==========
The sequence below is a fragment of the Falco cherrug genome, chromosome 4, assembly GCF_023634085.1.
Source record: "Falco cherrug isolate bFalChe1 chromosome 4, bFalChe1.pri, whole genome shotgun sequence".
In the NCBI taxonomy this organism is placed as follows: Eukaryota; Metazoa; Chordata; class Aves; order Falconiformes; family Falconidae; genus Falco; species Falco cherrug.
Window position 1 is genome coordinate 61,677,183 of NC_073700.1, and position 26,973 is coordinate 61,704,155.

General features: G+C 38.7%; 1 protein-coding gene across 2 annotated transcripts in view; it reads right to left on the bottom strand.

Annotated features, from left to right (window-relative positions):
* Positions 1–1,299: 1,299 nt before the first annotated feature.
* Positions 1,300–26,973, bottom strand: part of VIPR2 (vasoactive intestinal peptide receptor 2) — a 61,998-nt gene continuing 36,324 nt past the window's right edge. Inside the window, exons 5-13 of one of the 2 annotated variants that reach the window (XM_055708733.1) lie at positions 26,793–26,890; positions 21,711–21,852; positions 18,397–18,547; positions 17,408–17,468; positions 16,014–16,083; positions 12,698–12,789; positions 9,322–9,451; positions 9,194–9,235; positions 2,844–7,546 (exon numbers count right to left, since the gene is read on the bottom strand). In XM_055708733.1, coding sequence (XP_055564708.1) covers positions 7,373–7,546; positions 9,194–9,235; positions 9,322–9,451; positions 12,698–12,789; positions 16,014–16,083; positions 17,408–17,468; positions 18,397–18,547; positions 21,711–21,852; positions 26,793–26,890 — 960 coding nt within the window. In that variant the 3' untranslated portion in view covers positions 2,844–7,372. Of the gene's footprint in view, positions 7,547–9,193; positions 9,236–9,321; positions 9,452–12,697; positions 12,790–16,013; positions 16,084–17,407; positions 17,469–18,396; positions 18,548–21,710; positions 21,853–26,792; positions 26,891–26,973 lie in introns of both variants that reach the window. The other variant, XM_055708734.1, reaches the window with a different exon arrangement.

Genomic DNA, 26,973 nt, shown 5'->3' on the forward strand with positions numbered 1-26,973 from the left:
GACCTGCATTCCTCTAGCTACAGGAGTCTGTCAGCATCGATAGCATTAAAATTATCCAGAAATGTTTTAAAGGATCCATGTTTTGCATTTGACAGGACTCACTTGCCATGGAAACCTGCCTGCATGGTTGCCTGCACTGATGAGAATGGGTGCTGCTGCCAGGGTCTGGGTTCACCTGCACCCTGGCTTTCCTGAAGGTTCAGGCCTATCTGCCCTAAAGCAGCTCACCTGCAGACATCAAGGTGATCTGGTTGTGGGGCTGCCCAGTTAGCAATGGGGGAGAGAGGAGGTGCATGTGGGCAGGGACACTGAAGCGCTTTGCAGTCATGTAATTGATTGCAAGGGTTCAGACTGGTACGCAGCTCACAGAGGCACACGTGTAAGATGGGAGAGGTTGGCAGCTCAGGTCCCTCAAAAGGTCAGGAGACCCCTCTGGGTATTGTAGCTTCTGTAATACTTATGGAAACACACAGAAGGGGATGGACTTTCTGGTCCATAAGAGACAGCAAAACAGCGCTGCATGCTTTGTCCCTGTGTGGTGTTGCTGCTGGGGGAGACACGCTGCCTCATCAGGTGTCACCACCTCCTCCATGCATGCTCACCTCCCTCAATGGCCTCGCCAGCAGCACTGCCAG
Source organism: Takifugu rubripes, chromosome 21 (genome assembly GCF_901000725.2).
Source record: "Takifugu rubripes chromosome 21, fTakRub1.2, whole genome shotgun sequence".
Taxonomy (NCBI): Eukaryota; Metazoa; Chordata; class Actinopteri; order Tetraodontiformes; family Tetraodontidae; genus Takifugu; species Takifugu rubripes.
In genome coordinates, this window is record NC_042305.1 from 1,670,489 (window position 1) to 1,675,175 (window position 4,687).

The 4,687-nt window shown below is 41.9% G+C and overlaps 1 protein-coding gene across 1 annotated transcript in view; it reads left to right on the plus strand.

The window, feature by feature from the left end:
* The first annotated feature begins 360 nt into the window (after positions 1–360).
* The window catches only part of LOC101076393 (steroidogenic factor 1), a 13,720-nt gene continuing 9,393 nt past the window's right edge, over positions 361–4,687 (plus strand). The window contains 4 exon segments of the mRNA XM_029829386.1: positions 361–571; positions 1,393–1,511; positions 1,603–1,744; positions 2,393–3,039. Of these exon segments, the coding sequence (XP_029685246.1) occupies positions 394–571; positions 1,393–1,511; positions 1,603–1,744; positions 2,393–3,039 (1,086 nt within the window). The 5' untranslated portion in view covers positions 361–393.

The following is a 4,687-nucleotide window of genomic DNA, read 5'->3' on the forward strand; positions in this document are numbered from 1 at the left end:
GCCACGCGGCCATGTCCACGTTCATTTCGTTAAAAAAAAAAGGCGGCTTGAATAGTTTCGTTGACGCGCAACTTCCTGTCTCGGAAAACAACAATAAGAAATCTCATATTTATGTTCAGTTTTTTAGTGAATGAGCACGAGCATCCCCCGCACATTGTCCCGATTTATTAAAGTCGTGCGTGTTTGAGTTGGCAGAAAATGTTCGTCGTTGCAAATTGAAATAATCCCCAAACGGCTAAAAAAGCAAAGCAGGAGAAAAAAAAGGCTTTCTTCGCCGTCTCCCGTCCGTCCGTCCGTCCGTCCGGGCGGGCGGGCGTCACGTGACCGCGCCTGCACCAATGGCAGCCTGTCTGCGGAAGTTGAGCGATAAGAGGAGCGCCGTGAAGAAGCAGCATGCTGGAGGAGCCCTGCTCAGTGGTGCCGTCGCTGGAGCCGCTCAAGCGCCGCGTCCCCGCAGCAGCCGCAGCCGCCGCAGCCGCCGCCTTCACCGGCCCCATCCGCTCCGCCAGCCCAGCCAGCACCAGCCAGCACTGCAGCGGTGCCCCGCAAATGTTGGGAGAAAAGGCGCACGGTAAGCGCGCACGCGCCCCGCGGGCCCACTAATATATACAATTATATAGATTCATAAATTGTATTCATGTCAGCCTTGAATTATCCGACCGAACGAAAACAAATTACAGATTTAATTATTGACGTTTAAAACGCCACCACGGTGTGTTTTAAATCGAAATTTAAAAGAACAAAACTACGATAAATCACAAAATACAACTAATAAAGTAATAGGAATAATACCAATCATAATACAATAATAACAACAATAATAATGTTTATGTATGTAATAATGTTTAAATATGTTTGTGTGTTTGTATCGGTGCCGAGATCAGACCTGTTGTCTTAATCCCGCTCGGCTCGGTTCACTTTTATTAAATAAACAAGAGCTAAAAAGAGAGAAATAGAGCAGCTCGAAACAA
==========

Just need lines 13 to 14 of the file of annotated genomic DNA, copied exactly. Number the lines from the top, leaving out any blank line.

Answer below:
Taxonomy (NCBI): Eukaryota; Metazoa; Chordata; class Actinopteri; order Tetraodontiformes; family Tetraodontidae; genus Takifugu; species Takifugu rubripes.
In genome coordinates, this window is record NC_042305.1 from 1,670,489 (window position 1) to 1,675,175 (window position 4,687).